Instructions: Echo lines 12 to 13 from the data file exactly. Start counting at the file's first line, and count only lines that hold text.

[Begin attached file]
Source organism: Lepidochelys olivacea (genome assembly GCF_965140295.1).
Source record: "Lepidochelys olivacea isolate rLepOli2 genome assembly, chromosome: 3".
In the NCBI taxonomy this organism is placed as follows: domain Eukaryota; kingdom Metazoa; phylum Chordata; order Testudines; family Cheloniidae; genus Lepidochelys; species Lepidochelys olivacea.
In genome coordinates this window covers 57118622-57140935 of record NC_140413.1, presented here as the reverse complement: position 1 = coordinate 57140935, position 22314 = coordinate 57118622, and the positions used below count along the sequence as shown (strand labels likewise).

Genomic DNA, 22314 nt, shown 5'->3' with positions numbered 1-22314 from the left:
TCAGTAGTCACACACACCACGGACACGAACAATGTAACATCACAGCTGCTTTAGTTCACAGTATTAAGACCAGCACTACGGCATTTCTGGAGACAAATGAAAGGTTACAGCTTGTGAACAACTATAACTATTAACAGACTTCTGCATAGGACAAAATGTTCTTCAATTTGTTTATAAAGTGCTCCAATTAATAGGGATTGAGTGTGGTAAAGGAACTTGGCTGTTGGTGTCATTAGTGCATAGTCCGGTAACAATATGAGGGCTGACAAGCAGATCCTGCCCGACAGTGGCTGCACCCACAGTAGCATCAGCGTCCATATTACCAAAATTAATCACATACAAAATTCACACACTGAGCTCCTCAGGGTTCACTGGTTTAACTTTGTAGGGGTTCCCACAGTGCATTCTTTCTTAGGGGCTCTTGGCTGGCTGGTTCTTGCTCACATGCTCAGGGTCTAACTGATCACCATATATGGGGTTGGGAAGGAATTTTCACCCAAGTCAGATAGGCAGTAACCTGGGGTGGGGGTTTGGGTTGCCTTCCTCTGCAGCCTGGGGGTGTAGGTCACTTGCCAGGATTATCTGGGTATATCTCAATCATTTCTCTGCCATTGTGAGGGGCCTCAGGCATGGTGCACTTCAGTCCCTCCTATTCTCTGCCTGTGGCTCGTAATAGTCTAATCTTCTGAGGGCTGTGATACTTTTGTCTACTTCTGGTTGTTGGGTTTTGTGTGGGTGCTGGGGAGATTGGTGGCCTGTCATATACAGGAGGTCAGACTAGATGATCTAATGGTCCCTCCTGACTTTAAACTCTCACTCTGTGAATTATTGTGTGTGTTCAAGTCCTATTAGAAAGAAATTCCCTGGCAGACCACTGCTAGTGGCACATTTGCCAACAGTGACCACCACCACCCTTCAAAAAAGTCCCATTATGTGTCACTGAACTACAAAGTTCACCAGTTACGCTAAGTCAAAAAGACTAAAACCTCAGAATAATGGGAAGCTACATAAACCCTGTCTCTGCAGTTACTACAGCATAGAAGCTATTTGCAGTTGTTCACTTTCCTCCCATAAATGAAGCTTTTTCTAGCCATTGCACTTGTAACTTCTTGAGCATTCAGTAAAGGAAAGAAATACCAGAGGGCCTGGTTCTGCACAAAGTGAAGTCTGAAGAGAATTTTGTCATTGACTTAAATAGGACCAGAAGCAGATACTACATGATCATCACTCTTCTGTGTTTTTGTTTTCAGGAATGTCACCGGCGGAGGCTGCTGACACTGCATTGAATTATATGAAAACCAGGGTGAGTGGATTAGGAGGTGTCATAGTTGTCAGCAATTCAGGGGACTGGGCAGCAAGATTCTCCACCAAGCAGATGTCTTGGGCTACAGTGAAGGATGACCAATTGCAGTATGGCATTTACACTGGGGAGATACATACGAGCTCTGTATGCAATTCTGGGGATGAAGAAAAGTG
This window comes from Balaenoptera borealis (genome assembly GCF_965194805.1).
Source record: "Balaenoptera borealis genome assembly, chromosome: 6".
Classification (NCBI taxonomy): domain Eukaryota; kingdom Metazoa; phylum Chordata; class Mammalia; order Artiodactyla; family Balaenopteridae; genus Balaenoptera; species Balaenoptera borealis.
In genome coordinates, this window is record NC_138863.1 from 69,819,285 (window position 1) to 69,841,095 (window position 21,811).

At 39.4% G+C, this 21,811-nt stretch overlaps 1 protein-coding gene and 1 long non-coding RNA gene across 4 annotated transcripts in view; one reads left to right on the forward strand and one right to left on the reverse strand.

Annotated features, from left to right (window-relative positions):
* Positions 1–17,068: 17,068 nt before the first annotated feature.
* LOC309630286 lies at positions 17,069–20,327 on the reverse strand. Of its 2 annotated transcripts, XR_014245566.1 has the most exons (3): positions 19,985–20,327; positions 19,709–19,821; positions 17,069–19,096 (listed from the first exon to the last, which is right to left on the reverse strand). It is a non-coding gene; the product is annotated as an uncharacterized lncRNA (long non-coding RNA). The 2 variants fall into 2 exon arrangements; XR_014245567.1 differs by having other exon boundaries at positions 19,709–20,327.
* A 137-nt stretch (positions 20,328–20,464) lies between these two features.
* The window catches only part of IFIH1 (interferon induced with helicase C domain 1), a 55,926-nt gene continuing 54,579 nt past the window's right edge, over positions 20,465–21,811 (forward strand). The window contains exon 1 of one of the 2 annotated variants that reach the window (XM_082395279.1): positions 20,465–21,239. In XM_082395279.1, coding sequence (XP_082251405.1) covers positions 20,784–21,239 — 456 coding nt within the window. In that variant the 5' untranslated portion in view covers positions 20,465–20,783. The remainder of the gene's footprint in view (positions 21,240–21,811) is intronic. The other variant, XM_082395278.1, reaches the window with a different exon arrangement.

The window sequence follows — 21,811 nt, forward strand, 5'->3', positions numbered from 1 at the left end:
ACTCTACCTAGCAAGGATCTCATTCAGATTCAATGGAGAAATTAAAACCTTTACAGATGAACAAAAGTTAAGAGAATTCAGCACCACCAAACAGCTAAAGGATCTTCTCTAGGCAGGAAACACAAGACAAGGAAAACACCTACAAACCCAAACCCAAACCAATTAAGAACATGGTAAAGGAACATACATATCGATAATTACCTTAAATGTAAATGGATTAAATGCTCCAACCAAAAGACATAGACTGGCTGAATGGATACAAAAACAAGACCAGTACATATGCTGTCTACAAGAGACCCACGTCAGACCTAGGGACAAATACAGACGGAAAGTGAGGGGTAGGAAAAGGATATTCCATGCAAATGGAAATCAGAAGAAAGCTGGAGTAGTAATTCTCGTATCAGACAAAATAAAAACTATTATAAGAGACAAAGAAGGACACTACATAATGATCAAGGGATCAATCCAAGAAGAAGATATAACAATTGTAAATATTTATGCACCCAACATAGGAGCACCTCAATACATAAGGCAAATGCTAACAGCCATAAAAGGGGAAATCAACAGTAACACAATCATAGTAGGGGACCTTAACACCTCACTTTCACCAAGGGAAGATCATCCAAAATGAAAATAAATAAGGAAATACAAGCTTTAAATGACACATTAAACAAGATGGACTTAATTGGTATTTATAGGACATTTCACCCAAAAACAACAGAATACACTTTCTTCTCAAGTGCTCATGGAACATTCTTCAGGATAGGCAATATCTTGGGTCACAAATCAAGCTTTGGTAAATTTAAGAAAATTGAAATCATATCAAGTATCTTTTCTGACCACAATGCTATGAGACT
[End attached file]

Annotated features, from left to right (window-relative positions):
* Positions 1–17,068: 17,068 nt before the first annotated feature.